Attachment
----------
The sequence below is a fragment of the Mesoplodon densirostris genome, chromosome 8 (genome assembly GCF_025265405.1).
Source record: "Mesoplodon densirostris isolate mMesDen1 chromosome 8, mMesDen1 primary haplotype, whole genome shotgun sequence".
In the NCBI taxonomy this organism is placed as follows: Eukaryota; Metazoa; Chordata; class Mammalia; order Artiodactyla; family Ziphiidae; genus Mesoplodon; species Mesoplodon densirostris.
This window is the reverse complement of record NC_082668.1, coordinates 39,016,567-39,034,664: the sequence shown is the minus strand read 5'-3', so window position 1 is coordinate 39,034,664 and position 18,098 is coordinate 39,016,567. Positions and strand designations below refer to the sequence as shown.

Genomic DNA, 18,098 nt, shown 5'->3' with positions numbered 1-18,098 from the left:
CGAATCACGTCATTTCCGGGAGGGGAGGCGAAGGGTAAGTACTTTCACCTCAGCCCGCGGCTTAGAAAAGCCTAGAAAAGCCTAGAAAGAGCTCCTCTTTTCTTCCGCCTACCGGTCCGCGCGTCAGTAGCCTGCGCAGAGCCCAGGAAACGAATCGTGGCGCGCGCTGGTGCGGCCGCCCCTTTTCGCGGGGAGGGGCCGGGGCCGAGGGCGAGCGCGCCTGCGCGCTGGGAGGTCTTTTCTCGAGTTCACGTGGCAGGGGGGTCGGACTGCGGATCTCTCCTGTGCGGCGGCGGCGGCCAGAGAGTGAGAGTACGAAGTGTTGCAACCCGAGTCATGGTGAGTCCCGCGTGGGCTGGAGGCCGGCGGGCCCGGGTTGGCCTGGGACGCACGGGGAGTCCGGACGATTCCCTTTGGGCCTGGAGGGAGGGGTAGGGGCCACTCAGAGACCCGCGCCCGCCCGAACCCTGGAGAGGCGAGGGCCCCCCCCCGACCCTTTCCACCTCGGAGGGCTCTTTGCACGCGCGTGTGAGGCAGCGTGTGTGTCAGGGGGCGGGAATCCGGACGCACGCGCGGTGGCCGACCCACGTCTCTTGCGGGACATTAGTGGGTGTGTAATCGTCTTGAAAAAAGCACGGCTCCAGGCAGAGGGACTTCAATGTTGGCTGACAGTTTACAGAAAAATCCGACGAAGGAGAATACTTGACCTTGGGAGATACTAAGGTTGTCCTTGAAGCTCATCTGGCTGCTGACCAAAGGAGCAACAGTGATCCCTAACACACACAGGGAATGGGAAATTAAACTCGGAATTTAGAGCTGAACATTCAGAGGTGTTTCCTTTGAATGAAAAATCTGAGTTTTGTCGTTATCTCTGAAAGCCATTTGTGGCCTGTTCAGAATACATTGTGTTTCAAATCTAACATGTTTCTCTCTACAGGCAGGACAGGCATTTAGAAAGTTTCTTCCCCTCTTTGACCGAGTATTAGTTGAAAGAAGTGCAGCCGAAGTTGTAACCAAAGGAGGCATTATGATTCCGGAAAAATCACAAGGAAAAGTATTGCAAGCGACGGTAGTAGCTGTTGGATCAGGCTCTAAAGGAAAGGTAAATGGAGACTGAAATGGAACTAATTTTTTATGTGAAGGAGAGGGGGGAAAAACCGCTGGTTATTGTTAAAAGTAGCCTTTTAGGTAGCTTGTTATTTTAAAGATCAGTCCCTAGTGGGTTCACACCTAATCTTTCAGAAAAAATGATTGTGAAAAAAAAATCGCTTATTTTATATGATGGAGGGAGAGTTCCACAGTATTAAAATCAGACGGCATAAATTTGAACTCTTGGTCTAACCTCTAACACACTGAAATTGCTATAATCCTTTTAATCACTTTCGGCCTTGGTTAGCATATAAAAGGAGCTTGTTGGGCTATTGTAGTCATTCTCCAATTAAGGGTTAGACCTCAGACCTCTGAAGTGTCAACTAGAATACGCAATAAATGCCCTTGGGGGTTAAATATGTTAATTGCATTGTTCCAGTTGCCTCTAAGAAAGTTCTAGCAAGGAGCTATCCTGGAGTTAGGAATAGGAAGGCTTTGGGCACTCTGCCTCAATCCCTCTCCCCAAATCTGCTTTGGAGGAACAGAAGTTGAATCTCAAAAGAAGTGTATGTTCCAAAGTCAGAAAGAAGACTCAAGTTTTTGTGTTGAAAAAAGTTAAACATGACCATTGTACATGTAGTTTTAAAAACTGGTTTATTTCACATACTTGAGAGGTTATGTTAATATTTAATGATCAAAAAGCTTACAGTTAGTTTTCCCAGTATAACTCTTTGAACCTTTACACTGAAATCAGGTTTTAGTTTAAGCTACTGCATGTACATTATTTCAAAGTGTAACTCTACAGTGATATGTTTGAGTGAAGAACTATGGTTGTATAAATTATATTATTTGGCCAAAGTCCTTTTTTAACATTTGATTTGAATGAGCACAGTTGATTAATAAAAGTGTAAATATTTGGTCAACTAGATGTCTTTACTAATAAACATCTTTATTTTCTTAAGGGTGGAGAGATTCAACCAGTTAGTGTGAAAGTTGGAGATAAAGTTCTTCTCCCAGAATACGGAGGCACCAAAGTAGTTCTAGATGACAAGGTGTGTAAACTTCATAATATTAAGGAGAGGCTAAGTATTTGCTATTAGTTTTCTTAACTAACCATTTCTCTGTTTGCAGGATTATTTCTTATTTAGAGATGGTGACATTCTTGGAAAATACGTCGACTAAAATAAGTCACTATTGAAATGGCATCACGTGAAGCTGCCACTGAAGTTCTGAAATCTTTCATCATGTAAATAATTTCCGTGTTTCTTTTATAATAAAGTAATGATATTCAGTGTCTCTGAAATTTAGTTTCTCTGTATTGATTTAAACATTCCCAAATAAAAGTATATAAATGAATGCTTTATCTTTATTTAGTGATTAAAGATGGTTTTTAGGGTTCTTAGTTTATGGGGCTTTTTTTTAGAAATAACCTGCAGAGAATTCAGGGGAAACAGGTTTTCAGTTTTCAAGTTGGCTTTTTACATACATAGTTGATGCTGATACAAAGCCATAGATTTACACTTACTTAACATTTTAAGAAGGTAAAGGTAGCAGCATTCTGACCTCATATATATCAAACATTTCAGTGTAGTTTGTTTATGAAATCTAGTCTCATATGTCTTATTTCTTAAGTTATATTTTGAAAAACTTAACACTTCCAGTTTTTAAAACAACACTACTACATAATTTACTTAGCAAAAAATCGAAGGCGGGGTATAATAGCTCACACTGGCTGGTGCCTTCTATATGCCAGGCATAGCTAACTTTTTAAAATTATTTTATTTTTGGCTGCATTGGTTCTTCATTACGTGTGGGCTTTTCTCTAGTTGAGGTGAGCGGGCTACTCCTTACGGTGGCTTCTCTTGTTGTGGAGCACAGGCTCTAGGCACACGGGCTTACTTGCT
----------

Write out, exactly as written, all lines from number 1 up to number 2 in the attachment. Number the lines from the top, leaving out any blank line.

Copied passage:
The sequence below is a fragment of the Mesoplodon densirostris genome, chromosome 8 (genome assembly GCF_025265405.1).
Source record: "Mesoplodon densirostris isolate mMesDen1 chromosome 8, mMesDen1 primary haplotype, whole genome shotgun sequence".